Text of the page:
How to say “no” to a roadmap hijacker
How do roadmaps and best-laid strategic plans get hijacked or derailed? What can product managers do to protect their products from the would-be hijackers (who are likely unaware of the consequences of their demands)?
Who is hijacking my roadmap?!?!
In many cases, strategic customers are holding your roadmap hostage. We all know how important these relationships are, and for good reason. During early adoption, growth, and other stages of a product’s lifecycle, these customers represent a partnership rather than a transactional relationship. They strengthen your market position in several ways:
- Validating your product’s value propositions
- Demonstrating results with credibility
- Promoting your product through their thought leadership
Is there anything wrong with that?
Obviously, strategic customers fitting this mold can create immense value. But what happens when those same customers begin making demands of the product that fit their unique needs rather than those of the rest of the market? Phrases like “we have no choice” or “we can’t afford to lose them” start popping up in roadmap discussions, indicating that a hijacking is under way.
How many market-oriented features have been sacrificed on behalf of a strategic customer relationships? Why are ultra-specific asks made in the first place? It’s not a customer’s job to consider the whole market, nor do they need to worry about finding solutions to their pains that also fit a bigger vision. They are simply looking to solve immediate concerns or problems. Not only that, but customer executives want to know that their “investment” in your product has earned them something, and you prioritizing the features they request can feel like a tangible return.
Despite the risk of losing control of a roadmap to these customers, they’re still critical. And there are ways to preserve, and even strengthen, these strategic relationships while also protecting roadmap plans. A few considerations:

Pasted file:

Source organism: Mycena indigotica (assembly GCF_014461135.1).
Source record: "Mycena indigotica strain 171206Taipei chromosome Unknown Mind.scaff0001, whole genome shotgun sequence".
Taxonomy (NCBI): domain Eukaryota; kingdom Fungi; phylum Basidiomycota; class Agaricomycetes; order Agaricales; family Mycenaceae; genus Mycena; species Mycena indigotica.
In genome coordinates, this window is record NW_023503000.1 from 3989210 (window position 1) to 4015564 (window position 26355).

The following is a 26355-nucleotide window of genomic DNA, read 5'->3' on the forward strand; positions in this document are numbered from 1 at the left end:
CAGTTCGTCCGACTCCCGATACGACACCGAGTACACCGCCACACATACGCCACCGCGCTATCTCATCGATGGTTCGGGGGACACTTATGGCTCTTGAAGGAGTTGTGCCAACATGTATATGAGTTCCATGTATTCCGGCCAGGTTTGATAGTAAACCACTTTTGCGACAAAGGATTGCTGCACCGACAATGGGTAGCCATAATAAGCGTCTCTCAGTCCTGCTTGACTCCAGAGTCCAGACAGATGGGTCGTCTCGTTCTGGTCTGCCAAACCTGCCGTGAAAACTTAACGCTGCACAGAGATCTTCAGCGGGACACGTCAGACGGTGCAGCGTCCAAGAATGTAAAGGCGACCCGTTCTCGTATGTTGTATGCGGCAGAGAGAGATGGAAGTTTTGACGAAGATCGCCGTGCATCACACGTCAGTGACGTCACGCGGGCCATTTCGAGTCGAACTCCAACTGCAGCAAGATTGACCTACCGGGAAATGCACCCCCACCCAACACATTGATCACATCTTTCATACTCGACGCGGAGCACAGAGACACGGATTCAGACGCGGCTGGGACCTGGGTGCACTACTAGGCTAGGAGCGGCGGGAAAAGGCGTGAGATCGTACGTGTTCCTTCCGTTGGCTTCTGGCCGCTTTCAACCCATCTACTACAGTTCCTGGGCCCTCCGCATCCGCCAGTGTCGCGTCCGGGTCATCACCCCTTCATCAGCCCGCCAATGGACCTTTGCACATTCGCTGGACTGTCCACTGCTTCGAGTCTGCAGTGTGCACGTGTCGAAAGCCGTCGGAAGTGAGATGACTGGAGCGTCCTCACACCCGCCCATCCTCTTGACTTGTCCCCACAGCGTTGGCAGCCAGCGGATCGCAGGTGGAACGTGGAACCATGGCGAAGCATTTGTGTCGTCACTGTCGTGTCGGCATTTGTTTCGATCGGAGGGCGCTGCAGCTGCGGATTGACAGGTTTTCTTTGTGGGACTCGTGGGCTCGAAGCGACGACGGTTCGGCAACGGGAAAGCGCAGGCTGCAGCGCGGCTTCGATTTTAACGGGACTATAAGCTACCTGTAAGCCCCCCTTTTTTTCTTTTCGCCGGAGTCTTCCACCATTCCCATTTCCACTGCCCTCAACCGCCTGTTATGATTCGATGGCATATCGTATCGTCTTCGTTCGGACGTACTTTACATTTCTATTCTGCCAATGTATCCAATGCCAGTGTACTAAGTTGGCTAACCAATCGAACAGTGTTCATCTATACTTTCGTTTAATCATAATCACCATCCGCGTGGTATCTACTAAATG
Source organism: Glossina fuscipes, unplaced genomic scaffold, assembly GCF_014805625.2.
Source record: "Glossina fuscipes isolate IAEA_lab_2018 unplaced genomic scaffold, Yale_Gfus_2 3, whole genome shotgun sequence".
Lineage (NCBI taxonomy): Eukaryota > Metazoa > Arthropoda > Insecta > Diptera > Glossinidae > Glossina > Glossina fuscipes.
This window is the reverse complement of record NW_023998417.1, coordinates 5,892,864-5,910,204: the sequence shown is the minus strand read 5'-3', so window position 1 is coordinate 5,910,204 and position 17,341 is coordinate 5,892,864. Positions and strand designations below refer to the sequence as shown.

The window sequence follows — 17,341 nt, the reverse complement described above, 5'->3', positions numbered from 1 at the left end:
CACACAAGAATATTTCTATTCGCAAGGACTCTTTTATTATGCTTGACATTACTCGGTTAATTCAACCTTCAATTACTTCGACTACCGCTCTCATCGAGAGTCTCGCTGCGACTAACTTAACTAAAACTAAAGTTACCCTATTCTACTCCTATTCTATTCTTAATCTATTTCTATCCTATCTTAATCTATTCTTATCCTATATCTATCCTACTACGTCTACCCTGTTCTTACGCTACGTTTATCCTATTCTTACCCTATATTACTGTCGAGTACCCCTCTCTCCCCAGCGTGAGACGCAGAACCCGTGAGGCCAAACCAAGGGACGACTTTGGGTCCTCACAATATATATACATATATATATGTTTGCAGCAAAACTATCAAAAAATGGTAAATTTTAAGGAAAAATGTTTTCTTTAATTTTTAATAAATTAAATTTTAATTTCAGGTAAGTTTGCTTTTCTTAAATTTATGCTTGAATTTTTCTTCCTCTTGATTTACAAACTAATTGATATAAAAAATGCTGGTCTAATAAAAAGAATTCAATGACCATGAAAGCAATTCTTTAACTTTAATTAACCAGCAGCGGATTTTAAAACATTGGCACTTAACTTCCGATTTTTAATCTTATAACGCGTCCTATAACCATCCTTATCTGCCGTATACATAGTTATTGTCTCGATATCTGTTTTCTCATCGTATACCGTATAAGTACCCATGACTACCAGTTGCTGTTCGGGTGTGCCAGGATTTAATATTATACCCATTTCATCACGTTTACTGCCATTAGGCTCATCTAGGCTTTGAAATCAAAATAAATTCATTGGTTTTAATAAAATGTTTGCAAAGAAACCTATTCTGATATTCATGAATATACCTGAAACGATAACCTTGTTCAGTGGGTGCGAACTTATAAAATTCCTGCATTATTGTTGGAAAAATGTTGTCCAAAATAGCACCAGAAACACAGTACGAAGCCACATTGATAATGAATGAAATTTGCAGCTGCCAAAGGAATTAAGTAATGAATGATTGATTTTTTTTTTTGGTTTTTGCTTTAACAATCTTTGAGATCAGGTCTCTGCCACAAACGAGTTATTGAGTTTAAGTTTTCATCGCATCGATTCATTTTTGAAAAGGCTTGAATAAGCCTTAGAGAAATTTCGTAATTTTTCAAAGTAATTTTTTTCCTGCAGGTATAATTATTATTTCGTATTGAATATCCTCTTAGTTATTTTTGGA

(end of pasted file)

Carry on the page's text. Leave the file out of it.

- How would strategic customers think differently if they’d consumed all the research and market intel generated during the strategy or analysis phase of solution development?
- What long-term benefits would these customers choose over short term options, if they merely knew what they were?
The answer is in the future
The hijacking narrative doesn’t always apply, because successful outcomes for the product and for strategic customers need not be mutually exclusive. But these customers can’t choose a future framed by a market-oriented roadmap if they don’t know what the product manager has in mind. For this reason, an up-to-date external version of an organization’s roadmap is one of the best tools for saying “no.”
Use the exciting future that the roadmap points to as a means to tell a strategic customer, “we’re not going to do that, but we will be doing this, and here’s why this is better for you.” These conversations take more effort than just agreeing, and they require continual focus on developing a roadmap that is tuned to the market, but the effort is worthwhile when a product’s vision is aligned with those of your most strategic customers. They never really wanted to hijack your roadmap in the first place.
If you’d like to learn more about strategic roadmaps, either internal or external, schedule a call with a ZM Advisors consultant or register for additional content on the subject.